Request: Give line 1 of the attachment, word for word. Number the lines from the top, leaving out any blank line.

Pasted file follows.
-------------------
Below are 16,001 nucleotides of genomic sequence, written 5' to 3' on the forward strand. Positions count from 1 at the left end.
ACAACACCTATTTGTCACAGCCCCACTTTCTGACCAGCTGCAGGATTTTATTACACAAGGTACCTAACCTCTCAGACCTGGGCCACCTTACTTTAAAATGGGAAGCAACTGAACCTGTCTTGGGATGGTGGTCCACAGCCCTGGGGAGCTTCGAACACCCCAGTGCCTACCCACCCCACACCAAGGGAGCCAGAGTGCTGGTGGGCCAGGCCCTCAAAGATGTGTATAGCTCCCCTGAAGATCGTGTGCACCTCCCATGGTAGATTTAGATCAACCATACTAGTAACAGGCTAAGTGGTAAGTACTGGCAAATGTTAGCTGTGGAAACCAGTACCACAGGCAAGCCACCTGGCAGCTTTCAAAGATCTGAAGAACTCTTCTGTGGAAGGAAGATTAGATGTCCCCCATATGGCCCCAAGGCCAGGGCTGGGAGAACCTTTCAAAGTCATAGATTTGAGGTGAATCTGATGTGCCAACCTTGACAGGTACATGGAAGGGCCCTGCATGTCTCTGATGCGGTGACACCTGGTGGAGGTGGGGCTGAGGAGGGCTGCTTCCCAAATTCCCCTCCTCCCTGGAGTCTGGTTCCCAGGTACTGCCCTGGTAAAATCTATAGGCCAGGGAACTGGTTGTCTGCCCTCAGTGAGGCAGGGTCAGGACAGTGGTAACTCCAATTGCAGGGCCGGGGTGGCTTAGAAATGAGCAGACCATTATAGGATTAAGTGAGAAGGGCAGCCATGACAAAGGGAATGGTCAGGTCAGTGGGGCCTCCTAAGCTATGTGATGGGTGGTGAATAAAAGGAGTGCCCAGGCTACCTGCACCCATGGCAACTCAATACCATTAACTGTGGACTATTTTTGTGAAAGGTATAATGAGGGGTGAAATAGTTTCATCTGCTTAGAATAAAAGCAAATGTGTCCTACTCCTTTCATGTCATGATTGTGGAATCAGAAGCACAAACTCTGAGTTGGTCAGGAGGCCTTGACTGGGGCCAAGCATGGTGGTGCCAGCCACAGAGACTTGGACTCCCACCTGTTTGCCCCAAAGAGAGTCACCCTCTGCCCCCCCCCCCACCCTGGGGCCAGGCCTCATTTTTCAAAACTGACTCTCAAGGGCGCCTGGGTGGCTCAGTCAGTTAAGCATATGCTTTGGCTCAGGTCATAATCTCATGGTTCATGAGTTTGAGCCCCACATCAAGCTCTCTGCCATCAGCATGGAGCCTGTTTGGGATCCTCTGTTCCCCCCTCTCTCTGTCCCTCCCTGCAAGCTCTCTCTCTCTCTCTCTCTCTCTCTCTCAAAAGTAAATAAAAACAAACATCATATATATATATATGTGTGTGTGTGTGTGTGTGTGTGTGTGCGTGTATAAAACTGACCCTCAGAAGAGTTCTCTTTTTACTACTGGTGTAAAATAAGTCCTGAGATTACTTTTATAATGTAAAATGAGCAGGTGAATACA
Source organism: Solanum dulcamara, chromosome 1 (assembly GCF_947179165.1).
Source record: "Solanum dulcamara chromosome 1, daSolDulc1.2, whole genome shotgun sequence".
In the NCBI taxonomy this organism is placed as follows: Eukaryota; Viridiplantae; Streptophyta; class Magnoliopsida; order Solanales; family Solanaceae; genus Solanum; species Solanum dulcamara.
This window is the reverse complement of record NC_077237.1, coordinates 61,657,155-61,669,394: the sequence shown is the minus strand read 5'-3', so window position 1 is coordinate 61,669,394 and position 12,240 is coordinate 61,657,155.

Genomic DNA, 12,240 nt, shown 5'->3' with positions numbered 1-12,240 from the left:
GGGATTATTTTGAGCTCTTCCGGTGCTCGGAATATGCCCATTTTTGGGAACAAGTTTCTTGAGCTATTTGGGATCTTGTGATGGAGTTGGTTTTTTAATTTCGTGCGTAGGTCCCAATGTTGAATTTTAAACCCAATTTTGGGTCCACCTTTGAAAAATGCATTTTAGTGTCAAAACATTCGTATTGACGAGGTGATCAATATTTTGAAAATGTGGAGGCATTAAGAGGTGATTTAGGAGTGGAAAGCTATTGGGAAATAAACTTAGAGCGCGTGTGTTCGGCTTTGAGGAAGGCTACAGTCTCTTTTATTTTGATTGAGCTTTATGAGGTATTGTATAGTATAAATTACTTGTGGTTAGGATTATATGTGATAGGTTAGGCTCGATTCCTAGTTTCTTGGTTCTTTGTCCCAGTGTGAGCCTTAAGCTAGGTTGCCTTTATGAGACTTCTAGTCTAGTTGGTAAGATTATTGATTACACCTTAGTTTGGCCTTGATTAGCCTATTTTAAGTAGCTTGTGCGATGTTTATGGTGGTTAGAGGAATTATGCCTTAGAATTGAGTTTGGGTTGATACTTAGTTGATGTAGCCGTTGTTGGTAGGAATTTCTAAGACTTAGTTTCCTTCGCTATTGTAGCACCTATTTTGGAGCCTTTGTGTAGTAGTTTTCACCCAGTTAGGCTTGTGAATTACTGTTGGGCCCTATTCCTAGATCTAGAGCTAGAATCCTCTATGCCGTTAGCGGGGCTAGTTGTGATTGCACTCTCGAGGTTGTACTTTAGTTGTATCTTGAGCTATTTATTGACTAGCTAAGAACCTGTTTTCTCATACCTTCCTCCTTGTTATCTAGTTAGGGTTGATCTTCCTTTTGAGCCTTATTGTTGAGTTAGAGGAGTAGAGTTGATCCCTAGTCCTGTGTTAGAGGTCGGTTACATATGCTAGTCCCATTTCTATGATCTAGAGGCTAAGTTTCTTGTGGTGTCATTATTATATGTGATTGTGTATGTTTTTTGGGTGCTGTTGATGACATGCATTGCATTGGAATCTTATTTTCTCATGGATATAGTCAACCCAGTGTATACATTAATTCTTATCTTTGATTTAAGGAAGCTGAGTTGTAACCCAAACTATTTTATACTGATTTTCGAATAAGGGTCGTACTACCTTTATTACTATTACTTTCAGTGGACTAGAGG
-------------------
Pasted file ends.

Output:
Below are 16,001 nucleotides of genomic sequence, written 5' to 3' on the forward strand. Positions count from 1 at the left end.